Books: True crime, Terrance Hayes and more book news

Books Editor

Welcome to the Books newsletter from the L.A. Times! I’m Carolyn Kellogg, Books editor, with the latest.


Bestselling novelist Megan Abbott, known for her psychological thrillers like “Dare Me,” explores the allure of true crime, books like Michelle McNamara’s “I”ll Be Gone in the Dark” about the Golden State Killer. Women, who are often these crimes’ victims, are also the books’ most avid readers. “Perhaps because it’s long been a ‘suspect’ genre — at best a ‘guilty pleasure,’ at worst a genre for ghouls, for rubberneckers — these exchanges often have a furtive, heated quality. A slightly dirty secret we keep,” Abbott writes.

Joseph James DeAngelo, the accused Golden State Killer, in a Sacramento courtroom on June 1.
(José Luis Villegas / AP )


The poet Terrance Hayes has been awarded a National Book Award and a MacArthur fellowship for work that is both steeped in poetic tradition and accessible in innovative ways. “His writing demonstrates a serious commitment to revising, extending and advancing American poetry while recording, celebrating and mourning black American life,” writes Walton Muyumba in our review of Hayes’ new collection, “American Sonnets for My Past and Future Assassin.”


The No. 1 bestseller in fiction this week is “The Outsider” by Stephen King. King has now written so many books that publisher Simon & Schuster has partnered with Amazon’s Alexa and Google Assistant to create “the first voice-activated book recommendation tool” dedicated to a single writer. It even comes with a free sampler of King’s work.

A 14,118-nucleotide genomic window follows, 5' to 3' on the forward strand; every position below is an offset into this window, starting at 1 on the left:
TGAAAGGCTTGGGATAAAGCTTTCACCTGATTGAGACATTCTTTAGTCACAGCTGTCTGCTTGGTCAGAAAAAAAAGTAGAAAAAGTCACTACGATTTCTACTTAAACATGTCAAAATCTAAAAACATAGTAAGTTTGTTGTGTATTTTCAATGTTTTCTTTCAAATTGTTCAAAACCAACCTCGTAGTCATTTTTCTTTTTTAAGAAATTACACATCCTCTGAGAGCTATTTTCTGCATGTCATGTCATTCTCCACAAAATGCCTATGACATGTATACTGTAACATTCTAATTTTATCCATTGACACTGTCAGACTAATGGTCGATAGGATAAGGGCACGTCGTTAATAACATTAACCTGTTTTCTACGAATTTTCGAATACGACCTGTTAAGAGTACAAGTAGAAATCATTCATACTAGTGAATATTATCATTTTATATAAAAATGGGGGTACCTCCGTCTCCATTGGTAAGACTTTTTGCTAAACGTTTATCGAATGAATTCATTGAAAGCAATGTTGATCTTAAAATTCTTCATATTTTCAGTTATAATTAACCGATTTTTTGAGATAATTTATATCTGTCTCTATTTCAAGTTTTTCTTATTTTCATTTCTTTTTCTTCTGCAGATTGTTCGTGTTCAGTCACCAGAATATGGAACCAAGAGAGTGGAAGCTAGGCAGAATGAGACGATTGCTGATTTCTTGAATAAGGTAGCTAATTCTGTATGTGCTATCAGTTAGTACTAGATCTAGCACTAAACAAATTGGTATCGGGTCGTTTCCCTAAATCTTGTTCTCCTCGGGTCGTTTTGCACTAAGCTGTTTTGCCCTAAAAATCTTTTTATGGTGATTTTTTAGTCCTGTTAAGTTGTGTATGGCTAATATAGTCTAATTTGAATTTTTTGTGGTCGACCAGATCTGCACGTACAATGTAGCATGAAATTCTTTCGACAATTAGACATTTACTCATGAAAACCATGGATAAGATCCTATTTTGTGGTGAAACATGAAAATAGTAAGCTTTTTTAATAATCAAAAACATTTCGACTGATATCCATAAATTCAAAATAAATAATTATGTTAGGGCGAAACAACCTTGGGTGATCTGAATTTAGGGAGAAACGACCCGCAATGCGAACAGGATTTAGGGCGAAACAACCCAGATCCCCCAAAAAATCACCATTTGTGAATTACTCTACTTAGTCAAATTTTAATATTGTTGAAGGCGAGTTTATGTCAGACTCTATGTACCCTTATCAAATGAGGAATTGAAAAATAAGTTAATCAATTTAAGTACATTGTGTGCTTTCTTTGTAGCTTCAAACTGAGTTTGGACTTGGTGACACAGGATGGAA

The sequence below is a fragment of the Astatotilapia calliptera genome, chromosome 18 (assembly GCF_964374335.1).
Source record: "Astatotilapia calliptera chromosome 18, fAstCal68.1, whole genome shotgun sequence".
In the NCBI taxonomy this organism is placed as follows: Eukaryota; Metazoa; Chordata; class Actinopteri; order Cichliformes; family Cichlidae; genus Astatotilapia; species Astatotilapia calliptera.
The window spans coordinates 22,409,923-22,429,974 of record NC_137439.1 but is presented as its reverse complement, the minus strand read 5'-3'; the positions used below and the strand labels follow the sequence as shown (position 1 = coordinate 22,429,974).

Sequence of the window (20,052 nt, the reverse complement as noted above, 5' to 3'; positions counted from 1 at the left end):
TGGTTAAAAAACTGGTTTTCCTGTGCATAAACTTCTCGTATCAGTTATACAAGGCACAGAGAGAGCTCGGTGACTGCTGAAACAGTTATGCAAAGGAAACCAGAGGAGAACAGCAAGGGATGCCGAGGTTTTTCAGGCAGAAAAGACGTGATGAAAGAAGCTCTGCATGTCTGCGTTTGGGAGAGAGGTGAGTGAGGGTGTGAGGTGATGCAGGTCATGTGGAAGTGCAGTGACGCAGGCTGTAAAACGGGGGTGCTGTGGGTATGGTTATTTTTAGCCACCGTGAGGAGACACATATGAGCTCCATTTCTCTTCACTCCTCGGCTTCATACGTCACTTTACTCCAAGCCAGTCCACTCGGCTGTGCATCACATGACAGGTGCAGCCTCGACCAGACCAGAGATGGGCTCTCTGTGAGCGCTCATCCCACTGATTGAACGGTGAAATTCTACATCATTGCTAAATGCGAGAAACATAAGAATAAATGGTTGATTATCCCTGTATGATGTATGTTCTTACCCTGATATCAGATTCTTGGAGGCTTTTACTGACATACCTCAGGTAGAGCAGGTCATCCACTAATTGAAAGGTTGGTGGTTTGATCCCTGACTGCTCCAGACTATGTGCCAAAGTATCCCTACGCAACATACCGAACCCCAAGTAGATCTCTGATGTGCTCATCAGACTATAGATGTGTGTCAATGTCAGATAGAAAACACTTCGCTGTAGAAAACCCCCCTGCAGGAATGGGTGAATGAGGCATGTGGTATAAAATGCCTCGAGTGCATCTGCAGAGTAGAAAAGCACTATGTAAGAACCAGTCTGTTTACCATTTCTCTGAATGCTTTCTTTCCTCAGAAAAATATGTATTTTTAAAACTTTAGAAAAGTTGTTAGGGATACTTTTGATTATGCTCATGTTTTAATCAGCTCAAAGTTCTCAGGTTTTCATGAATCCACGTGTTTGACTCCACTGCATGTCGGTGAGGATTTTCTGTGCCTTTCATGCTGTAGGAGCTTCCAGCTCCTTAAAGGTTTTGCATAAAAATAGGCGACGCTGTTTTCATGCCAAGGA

The No. 1 bestseller in nonfiction this week is “Calypso” by David Sedaris. It’s the humorist’s latest collection and deals with his vacation house and other misadventures, billed by publisher Little, Brown & Co. as “beach reading for people who detest beaches.”

You can find all the books on our bestseller lists here.


In her new novel “The Great Believers,” Rebecca Makkai connects the AIDS crisis of the 1980s with the art scene of 1920s Paris and a contemporary search for an estranged family member. Makkai, who will be reading at Vroman’s on Thursday, talks to Michael Schaub about why her book is set in Chicago and what it meant talking to people who’ve been HIV positive for years, and what they’ve lost.

In nonfiction, Kate Tuttle reviews “Asperger’s Children: The Origins of Autism in Nazi Vienna,” a book that closely examines the history of the psychiatrist Hans Asperger, who has been a hero to neurodiversity advocates but who, author Edith Sheffer contends, also sent children to die during the Nazi era.

And investigative journalist Seymour Hersh has a new book, “Reporter: A Memoir.” He’s been talking about it quite a bit, but my favorite interview is the one with Brooke Gladstone for the NPR show “On the Media”: listen here.

Thanks for reading!